Sourdough Three Ways: Loaves, Focaccia and Fougasse




Introduction: Sourdough Three Ways: Loaves, Focaccia and Fougasse

About: I am an 18-year-old student in 12th grade, I enjoy baking, running, programming, 3-D design, photography, and nature!

I love sourdough, it is such a fun complex type of bread that is also extremely versatile. It can, however, be a little tedious learning different recipes for different types of bread. So I decided to make a simple guide to three sourdough breads that all use the same base dough recipe. All you have to do is learn one dough formula and then you can bake it differently to create different variations of sourdough. This recipe can be used to make rustic sourdough loaves, focaccia, or a lesser-known flatbread known as fougasse. This recipe yields two loaves so you can mix and match different recipes.



Kitchen Supplies

  • Kitchen Scale
  • Mixing Bowls
  • Bench Scraper
  • Proofing Bowls (or a regular bowl with a towel)
  • 9" cake pan or 8" square pan
  • Sheet pan

Step 1: Schedule

Sourdough is a long process, but it is worth it! Because it takes a long time from start to bake, it is important to plan when you mix your levain and your dough so that the bread is ready to bake at the right time. All three of these recipes start the same, but they will not end at the same time, so it is important to plan when you want your bread and when you must start. Above is a general schedule for the process. In blue is the process for making the dough for all three recipes. Once you have completed the blue, you can decide to make any of the three options, because the recipe yields two loaves, you can also mix and match the recipes.

Step 2: Building a Levain

If you are unfamiliar with the term, building a levain is simply a method of feeding a sourdough starter. The only difference between building a levain and just feeding your starter is that the entirety of the levain will be used in the bread, meaning there will be none left to feed. Since you will use all of the levain in the bread mix, you should never use all of your starter when building a levain, rather you should make sure you keep some in the fridge for later use.

There are two options for building a levain for this recipe, you can make one the morning you wish to make your dough or the night before. Either way, you will simply mix some of your mature start, water, and flour in a jar. Use a rubber band to mark where the starter is so you can tell when it has doubled and it is ready to use.

Morning Of: (3-4 hrs)

  • 70g starter
  • 70g water
  • 70g bread flour

Night Before: (12 hrs)

  • 30g starter
  • 90g water
  • 90g bread four

The only difference between the two is the ratio of starter to flour and water, which will affect how long it takes to mature.

Step 3: Mix the Dough

Once the levain is at least double in volume and bubbly on top, you can begin to mix the dough using the following measurements:

  • 800g bread flour
  • 100g whole wheat flour
  • 600g water
  • 180g levain
  • 20g salt

To make the dough, first, measure out the required water in a large mixing bowl. Make sure the water is not hot nor cold, it should be about 75-80°F which sounds like it might feel warm but it will really just feels like room temperature. Add the 180g of levain to the water, it is a good sign if the levain floats on the water, that is how you know it is ready. Next, mix the dry ingredients in a separate bowl and whisk them together. Now add the dry to the wet ingredients, and mix by hand until there are no more dry specks.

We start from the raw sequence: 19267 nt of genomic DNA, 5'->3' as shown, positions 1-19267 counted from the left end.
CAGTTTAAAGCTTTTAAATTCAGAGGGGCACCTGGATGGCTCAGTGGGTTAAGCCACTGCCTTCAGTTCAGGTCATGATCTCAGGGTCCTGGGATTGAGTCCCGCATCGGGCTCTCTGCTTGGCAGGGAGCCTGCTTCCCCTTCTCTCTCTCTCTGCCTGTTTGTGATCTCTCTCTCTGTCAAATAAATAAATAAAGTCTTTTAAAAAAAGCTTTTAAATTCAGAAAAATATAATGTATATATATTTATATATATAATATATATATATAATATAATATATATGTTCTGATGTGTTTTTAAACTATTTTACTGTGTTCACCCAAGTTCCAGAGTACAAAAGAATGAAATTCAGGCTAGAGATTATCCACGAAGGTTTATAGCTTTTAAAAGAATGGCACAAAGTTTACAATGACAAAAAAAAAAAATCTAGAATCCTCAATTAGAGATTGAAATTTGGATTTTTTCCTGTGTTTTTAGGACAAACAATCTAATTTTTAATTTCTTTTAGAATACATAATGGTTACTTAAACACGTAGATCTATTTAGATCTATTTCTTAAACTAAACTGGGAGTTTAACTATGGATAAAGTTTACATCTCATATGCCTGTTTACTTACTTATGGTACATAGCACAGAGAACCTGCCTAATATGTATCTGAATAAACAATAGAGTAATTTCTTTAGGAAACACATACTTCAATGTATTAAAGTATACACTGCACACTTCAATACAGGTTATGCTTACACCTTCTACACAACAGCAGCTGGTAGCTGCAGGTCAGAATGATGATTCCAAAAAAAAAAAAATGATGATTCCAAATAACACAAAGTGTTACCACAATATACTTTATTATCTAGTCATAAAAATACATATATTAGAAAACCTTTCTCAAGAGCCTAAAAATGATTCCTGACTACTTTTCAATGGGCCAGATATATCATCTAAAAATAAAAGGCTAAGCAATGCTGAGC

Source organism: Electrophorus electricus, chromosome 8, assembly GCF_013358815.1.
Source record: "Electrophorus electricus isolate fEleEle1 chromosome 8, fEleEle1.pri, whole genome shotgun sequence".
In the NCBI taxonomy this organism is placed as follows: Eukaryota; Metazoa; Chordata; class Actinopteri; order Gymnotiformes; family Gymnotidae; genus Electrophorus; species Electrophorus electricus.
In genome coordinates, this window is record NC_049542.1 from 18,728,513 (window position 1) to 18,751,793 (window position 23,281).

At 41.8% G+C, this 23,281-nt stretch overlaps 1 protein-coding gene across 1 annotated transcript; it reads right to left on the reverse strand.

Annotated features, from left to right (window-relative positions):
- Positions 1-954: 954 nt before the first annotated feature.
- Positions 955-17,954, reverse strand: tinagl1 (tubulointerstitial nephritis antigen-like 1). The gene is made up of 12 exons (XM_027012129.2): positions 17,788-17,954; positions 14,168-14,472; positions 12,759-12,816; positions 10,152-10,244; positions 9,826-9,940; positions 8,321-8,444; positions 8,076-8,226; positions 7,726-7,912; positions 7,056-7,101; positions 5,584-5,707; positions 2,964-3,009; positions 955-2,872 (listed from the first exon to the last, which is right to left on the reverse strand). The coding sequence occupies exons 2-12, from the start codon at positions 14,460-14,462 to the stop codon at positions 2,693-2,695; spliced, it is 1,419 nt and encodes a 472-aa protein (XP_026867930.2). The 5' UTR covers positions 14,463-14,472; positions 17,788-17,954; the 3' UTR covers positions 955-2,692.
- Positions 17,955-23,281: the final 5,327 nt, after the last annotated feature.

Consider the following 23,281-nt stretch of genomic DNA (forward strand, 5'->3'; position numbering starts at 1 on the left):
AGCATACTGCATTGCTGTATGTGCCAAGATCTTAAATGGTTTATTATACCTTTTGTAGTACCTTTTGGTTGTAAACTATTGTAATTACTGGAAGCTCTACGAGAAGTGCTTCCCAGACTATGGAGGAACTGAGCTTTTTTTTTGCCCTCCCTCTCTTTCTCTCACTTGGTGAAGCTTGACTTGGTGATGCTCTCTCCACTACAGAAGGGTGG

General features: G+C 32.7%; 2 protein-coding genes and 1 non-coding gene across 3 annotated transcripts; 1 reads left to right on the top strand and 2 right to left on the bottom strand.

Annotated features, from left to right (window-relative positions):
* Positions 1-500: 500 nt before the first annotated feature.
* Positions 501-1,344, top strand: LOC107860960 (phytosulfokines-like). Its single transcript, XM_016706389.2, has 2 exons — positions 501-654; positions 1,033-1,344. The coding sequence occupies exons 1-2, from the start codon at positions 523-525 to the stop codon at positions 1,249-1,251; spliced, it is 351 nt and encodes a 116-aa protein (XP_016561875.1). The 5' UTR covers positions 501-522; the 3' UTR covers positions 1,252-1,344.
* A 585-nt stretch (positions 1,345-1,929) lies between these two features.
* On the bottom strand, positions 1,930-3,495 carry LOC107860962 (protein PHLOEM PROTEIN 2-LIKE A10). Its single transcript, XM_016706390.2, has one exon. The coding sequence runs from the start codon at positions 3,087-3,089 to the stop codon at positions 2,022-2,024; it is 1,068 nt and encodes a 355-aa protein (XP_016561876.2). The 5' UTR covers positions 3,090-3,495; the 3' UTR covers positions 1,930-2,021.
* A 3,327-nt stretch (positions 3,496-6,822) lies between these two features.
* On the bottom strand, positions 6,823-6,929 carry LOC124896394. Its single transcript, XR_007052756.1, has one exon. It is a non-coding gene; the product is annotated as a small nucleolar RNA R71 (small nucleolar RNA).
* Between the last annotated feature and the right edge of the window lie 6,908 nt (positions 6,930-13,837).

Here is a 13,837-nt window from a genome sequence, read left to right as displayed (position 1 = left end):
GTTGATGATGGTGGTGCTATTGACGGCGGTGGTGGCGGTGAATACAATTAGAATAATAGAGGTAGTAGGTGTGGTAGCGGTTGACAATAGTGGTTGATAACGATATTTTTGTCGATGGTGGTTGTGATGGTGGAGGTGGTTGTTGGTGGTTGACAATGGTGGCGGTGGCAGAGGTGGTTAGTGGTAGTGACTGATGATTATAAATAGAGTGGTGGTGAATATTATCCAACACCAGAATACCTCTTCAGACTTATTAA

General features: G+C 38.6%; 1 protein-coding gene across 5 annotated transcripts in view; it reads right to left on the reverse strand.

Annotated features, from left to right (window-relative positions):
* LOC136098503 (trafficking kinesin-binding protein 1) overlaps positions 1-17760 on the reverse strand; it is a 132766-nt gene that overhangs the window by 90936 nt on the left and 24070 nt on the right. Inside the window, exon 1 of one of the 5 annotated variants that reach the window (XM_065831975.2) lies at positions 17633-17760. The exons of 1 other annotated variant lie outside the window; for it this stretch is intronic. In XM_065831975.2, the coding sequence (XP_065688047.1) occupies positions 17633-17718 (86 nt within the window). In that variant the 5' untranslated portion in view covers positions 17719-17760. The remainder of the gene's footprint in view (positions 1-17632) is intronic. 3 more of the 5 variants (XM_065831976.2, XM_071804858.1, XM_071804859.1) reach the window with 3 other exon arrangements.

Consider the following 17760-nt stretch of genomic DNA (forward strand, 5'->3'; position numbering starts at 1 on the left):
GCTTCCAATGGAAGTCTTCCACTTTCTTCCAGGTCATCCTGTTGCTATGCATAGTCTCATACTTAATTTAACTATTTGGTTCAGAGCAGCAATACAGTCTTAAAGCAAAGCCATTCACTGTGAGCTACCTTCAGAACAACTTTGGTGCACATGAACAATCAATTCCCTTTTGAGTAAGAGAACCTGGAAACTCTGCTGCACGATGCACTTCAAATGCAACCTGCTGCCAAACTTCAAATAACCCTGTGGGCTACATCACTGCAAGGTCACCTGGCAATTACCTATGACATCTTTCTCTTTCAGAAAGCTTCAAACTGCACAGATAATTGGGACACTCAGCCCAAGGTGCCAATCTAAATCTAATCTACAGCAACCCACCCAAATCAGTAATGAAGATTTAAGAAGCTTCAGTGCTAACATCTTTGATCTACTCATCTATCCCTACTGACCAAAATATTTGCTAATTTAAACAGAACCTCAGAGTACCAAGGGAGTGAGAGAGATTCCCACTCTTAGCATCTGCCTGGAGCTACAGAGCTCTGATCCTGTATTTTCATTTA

Step 4:

Once the dough is fully mixed, turn the dough out onto a clean surface. If you are newer to bread making, you may want to add a slight dusting of flour however you do not need to for this type of dough. Knead the dough by stretching the dough away from itself and then folding it back in. Continue this process until the dough gains some strength about 2-4 minutes. Then you can knead for a few more minutes by pushing your palm into the dough and then folding the dough on top of itself over and over again. After about 5-8 minutes of kneading, round the dough into a ball and transfer the dough to a large bowl or plastic bin. Cover the dough and begin bulk fermentation.

Step 5: Bulk Fermentation

This point in the process is the time when the dough will rise due to the fermentation of the yeast and bacteria in your starter. During this time you will need to knead the dough 3 times, once 30 minutes after you finish mixing, and then again 30 minutes later, and one more time 30 minutes after that. Rather than kneading the dough as we did before, you are going to stretch the dough in the bowl. To do this, remove the cover from the bowl, then slightly wet your hands. Think of the dough like a compass, you will want to stretch the dough in each of the cardinal directions. Starting with one direction, grab the edge of the dough and pull it up as much as you can without breaking the dough, then fold that piece into the center. Rotate the bowl and repeat that with each of the directions. If you are confused by how to do this, refer to the picture above or the video at the top for a visual demonstration. Do not feel worried about making a mistake, just focus on learning and enjoying the process, this step will not make or break your final bread it simply improves the strength and flexibility of the dough.

The schedule for bulk fermentation should look like this:

  • mix
  • 30-minute rest
  • stretch
  • 30-minute rest
  • stretch
  • 30-minute rest
  • stretch
  • rest ~ 2 hours & 30 minutes* (end of bulk ferment)
  • divide

At the end of the bulk fermentation, you should divide your dough in have, now you can use each half to make any of the three recipes.

* The final rest period depends heavily on the environment that your dough is in, the time listed above is an estimate based on ideal conditions at about 78-80°F. One of the greatest challenges of sourdough is determining when your dough is done fermenting and it may take many tries to get it right.

Step 6: Shaping the Rustic Loaf

For the rustic loaf, you will want to pre-shape the dough after dividing it. On a clean unfloured surface, use a bench scraper scrape under the dough, and pull the dough towards you into a ball. Continue to scrape under the dough until it begins to round into a tight ball, then stop. For a demonstration on how to preshape, watch the included video above. Cover the dough ball with an overturned bowl for 10-15 minutes. While you wait you can s flour your bread bannetons with plenty of rice flour. Once 10 or so minutes have elapsed, remove the covering and dust the bread round and the surface around it with flour. Use a bench scraper to overturn the dough. Following the pictures above, you should now perform the final shaping of the dough. To do this, gently stretch the dough so it is sort of a flat disk, then fold the bottom of the disk up onto itself. Then fold the left side in and then the right side over the left. Finally, pull the top of the disk all the way down to the bottom and press firmly to secure the dough in place. Place the dough into a liberally floured banneton or bowl with the seam of the dough facing up.